US, EU Urge Russia to Find, Prosecute Mastermind in Journalist’s 2006 Killing

8 Oct

US, EU Urge Russia to Find, Prosecute Mastermind in Journalist’s 2006 Killing

The United States and the European Union have honored the memory of a Russian investigative journalist slain 15 years ago by demanding that Moscow bring to justice those who ordered her killing and praising the independent journalists continuing her legacy under Kremlin pressure.

In one of two statements issued Thursday, the 15th anniversary of Anna Politkovskaya’s killing, U.S. Secretary of State Antony Blinken criticized what he called “continued impunity for those who ordered [her] murder,” saying it undermined Russia’s freedom of speech, press freedom and broader human rights.

“We urge that all of those involved in her murder be identified and held accountable for their crimes,” he said.

EU foreign affairs spokesperson Peter Stano said the 27-nation bloc “call[s] on the Russian government to ensure that all those responsible for Anna Politkovskaya’s assassination are brought to justice through an open and transparent judicial process.” He also noted a 2018 judgment by the European Court of Human Rights that said Moscow had not done enough to find those who ordered her killing, even after convicting several people who carried it out.

Politkovskaya was shot to death in an elevator of her Moscow apartment building on Oct. 7, 2006. The 48-year-old investigative reporter for Russian independent newspaper Novaya Gazeta had been an outspoken critic of Russia’s longtime president, Vladimir Putin.

She gained prominence for her coverage of human rights violations committed during Russia’s war with separatists in its constituent republic of Chechnya in the 2000s.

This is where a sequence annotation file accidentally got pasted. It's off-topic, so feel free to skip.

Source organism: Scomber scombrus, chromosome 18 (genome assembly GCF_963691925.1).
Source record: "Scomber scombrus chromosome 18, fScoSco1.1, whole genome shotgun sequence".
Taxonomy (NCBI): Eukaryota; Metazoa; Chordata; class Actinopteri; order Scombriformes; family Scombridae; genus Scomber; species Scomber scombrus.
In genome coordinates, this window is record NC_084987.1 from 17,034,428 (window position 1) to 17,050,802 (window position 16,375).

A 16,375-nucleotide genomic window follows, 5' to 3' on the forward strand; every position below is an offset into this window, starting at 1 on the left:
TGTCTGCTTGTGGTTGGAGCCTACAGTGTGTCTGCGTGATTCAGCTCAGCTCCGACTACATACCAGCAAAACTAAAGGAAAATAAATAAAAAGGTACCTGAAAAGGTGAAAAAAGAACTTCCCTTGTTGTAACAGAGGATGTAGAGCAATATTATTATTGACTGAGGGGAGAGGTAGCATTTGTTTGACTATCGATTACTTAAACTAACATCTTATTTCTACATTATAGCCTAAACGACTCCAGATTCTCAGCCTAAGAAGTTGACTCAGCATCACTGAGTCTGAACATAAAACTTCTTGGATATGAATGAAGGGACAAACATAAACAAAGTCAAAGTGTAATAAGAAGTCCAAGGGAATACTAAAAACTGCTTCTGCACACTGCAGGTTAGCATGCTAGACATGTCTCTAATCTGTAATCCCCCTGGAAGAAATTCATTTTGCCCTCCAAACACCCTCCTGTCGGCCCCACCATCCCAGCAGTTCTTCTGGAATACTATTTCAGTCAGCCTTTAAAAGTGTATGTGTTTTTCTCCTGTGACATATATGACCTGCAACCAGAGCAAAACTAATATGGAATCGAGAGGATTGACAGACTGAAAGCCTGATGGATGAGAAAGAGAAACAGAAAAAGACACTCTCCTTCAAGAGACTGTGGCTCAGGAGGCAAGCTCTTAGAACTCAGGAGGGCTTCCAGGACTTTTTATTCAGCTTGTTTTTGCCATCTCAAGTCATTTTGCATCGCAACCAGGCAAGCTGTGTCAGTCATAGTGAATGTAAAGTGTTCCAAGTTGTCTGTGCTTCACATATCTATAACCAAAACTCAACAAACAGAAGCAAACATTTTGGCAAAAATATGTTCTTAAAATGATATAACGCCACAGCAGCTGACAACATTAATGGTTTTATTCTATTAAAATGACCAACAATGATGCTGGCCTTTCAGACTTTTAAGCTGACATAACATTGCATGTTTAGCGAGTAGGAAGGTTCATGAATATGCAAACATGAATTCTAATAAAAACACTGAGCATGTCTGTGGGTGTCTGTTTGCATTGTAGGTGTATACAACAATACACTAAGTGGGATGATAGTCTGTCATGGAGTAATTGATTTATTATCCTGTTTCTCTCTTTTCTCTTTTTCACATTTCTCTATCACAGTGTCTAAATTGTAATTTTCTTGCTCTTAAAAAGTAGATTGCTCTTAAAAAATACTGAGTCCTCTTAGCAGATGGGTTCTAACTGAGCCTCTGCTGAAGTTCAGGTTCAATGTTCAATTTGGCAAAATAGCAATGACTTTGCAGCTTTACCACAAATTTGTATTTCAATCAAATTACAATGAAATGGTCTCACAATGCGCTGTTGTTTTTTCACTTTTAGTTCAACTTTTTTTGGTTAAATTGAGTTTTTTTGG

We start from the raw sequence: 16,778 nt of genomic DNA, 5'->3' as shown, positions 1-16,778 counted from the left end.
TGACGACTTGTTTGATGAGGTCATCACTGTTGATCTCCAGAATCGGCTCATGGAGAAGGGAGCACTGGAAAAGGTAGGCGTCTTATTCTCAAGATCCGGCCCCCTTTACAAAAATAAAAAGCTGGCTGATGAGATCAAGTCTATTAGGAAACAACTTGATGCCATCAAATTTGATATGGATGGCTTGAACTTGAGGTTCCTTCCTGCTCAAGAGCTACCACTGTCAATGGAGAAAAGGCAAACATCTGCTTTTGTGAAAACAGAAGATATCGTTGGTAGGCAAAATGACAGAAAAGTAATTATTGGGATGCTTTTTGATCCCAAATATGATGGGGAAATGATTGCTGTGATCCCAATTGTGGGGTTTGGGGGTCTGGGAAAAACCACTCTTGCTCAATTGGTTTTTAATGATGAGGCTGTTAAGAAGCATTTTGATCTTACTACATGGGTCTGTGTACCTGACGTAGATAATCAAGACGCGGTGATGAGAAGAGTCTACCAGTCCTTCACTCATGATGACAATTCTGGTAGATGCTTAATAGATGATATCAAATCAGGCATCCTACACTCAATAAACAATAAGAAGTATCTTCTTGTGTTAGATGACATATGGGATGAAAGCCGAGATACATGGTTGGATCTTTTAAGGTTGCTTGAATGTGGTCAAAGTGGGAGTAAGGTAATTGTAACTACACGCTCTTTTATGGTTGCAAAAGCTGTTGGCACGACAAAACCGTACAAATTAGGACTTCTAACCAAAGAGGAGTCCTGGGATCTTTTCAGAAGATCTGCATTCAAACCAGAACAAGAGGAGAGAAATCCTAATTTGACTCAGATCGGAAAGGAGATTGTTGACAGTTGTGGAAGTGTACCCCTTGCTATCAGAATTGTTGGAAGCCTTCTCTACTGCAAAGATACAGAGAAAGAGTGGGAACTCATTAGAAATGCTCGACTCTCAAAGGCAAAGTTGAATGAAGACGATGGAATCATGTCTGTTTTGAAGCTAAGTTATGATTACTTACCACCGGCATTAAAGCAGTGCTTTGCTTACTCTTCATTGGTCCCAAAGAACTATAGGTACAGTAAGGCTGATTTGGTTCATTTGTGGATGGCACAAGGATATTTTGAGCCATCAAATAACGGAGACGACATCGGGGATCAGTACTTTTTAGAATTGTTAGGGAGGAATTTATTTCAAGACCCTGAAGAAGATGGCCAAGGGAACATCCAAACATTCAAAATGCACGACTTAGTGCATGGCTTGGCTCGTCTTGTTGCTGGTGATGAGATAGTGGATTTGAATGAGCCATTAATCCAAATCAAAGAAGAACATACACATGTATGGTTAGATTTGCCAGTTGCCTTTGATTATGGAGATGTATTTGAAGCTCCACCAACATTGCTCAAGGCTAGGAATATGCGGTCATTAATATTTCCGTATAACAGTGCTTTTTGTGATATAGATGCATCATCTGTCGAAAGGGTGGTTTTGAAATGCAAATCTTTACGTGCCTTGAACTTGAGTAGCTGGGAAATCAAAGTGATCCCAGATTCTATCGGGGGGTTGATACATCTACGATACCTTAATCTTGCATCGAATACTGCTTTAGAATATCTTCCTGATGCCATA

Her killing coincided with an intensification of a Kremlin crackdown on freedoms of speech and the press in Russia, recalled Jeffrey Trimble, an Ohio State University political science lecturer who had been a senior manager at VOA sister network Radio Free Europe/Radio Liberty at the time.

“It was the year, for instance, that the Voice of America and RFE/RL lost almost all of their local rebroadcasting partners in Russia,” Trimble told VOA in a Wednesday interview.

Both Blinken and Stano noted in their statements that Russia’s press freedoms have recently weakened further, with the government designating many independent journalists as “foreign agents” or “undesirable.” They said the U.S. and the EU will stand in solidarity with those journalists in the face of such pressure.

Speaking to Russian reporters Thursday, Kremlin spokesperson Dmitry Peskov said finding the mastermind of contract killings was a difficult and lengthy process. He said the “inevitability of punishment” for such crimes was of major importance to Moscow.

 

In 2014, a Moscow court convicted four Chechens, one of whom was the gunman, of involvement in the Politkovskaya killing. A former Moscow police officer also was convicted of being an accomplice.

Novaya Gazeta published an article Wednesday, noting that under Russia’s statute of limitations, the killing’s mastermind would not face punishment more than 15 years after the crime was committed unless a court extended the period. It vowed to push the government to revive its investigation and identify the mastermind.

The newspaper also posted on its website a nearly two-hour documentary with findings from its own investigation into the killing.

“Even with the crackdown on independent journalism in Russia, creative and brave journalists are finding a way to cooperate and work with their international colleagues,” Trimble said. “I hope that Russian journalists who continue to investigate this [killing], together with international journalists who have other resources, can produce information that will force the Russian authorities to take more definitive action to solve this crime,” he added.

This article originated in VOA’s Russian Service. Some information for this report came from The Associated Press and Reuters. 

SJ

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